The idea of traveling to another part of the country (or world) by yourself can seem daunting and even a little dangerous, but having recently spent more than a week exploring the Pacific Northwest all by my lonesome, I can now confidently say that the benefits outweigh the risks. Here are my top 10 reasons why everyone should step outside of their comfort zone and travel solo at least once in their lives.
1. You meet the greatest people.
In the unlikeliest of places, in the most unexpected moments, you’ll encounter some of the best people in the world. They’ll come from all walks of life, but you’ll all have one thing in common—the thirst for adventure. And that alone will bond you forever.
2. Your self-confidence will skyrocket.
Striking out on your own is no mean feat. You’re embarking on a great journey full of ups and downs that you’ll navigate all on your own. And when you face your fears and arrive at your destination—whether it’s the beaches of Thailand or the coffee shops of Seattle—you’ll feel stronger than you ever have before.
3. Your getaway will be just that—yours.
You have full control over exactly what you do. Feel like taking it easy one morning? You’re free to sleep in. Ready to spend the day in an art museum? Let’s go, Picasso. Travel companions can be amazing, but there’s nothing quite like a laissez faire itinerary.
4. You’ll get so much better at asking for help.
Coming from someone who is likely the world’s worst person about striking up conversation with strangers, this was probably one of the most intimidating aspects of solo travel. I didn’t know anyone where I was headed and I hate bothering strangers with silly things like directions or recommendations for restaurants. But little did I know how eager people—especially locals—would be to offer help and advice! Seek out your concierge, your bartender, or even your fellow hostel buddies when you need a hand. And trust me, asking becomes much, much easier with practice.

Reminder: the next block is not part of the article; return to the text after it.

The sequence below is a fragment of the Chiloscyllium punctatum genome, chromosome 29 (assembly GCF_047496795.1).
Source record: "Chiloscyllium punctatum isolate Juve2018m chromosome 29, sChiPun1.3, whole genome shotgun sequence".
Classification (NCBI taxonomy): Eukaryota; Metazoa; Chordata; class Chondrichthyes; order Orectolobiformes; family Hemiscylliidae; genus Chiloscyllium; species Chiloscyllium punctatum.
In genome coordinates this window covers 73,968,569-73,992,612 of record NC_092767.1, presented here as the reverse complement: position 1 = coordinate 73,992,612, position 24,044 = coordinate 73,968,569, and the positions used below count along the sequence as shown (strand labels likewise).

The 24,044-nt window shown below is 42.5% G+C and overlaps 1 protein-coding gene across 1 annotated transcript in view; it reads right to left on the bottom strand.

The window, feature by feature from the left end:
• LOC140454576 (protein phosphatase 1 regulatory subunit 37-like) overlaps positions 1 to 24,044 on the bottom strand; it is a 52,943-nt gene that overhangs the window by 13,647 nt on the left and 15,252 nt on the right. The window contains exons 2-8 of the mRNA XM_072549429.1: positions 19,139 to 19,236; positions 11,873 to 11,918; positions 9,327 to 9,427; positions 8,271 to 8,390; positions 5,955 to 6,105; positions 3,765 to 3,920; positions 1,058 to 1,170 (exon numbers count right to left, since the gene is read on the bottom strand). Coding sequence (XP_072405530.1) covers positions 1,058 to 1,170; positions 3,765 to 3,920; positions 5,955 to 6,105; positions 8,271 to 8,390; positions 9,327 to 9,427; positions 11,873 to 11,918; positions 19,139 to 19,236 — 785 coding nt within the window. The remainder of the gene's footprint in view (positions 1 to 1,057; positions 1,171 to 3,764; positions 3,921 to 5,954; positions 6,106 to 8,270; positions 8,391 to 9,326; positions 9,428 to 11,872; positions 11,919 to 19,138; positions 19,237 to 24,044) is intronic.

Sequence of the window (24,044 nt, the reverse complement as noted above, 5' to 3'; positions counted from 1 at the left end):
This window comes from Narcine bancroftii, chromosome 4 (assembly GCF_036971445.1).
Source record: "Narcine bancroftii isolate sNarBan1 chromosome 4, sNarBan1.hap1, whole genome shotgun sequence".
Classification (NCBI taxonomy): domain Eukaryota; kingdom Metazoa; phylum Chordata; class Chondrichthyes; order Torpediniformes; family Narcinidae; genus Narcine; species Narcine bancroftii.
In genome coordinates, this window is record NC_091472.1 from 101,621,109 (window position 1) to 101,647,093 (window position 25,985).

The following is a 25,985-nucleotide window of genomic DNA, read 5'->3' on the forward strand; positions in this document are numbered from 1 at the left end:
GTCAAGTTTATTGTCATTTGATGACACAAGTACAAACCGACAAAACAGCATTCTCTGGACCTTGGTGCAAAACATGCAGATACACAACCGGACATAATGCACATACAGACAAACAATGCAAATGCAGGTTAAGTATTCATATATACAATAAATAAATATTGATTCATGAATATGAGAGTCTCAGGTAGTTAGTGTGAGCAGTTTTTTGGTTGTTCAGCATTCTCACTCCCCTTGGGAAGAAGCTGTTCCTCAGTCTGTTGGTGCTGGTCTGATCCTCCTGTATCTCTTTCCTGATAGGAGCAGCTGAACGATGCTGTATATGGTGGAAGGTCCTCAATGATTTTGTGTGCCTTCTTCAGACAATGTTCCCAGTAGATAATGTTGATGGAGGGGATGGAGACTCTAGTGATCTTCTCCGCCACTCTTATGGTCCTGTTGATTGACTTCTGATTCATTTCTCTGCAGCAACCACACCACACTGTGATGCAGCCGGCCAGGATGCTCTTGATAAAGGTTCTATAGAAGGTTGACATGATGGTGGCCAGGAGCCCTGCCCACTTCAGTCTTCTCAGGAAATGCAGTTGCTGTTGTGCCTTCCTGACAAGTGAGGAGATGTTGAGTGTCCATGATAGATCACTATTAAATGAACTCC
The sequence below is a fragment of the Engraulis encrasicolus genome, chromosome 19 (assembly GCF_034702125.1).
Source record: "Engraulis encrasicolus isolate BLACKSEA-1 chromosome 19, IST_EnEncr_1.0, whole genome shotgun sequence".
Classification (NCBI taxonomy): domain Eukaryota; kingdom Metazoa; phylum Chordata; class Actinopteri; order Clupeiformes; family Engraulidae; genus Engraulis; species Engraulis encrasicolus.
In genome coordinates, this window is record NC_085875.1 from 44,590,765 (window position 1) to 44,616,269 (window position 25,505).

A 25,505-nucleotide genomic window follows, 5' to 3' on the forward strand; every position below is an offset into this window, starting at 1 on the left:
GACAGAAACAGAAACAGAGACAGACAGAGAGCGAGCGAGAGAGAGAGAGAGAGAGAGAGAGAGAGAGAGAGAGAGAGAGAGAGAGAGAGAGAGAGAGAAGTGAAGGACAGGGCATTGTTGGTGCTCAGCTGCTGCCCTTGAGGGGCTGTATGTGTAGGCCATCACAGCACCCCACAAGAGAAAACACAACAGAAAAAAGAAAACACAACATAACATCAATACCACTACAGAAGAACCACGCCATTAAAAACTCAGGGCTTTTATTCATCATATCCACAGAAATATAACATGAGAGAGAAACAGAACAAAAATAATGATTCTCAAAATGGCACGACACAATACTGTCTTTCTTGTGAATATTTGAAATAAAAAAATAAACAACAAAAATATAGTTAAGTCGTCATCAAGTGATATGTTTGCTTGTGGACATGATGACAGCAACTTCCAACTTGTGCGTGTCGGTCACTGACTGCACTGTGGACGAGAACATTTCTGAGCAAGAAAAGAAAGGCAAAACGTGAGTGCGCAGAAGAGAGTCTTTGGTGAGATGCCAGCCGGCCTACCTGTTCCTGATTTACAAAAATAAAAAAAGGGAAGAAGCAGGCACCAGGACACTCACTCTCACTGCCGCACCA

5. Never again will you have better time for self-reflection.
If you need some time to reevaluate your priorities or recover from an emotional wound, solo travel could very well be exactly what the doctor ordered. Pull a Cheryl Strayed if you need to. Spending time with yourself with no distractions from back home can be the best path to mental and spiritual recovery.
6. You will learn to trust yourself like never before.
When everything is all on you, from rental cars to train tickets, you learn to really take responsibility for yourself. I confess: I constantly lose my phone and keys in real life. I’m perpetually five minutes late. But when I traveled alone last summer, I never once misplaced a single thing or missed a departure. My mind became hyper-aware of everything I needed since there was little room for error if something bad happened. No one was on speed dial to bail me out of my predicament. Without a doubt, I’ve never trusted myself more than those couple of weeks. And that is an incredible feeling.
7. You won’t be so afraid of new places or situations.
Adventure begets adventure. Once you’ve tackled something new (and had a blast doing it), unfamiliarity in real life isn’t so scary. In fact, you’ll start to find those new challenges a lot more fun.
8. You’ll embrace the unexpected.
Being thrust into new surroundings forces you to be flexible. Lean into the moment. Sure, you get to make your own itinerary, but there are some things you just can’t plan. From bad weather to a scenic detour, absolutely anything can happen. And the unforeseen moments—even the unpleasant ones—make the greatest stories.
9. The F R E E D O M.
If you’ve ever dreamed of just getting away and leaving it all behind (whatever “it” might be), there is nothing more liberating than a trip to yourself. Being an adult means you call the shots now. And if that means finally buying a plane ticket to your dream destination, then use that vacation time you’ve been saving up! It’s time to do whatever you want, whenever you want, without a care in the world but where your next stop is.
10. You’ll have the memories from your trip forever.
There’s something about heading into the unknown all alone that makes you savor the journey even more. Those photos and friends and stories are all yours—and you’ll carry them with you for a lifetime.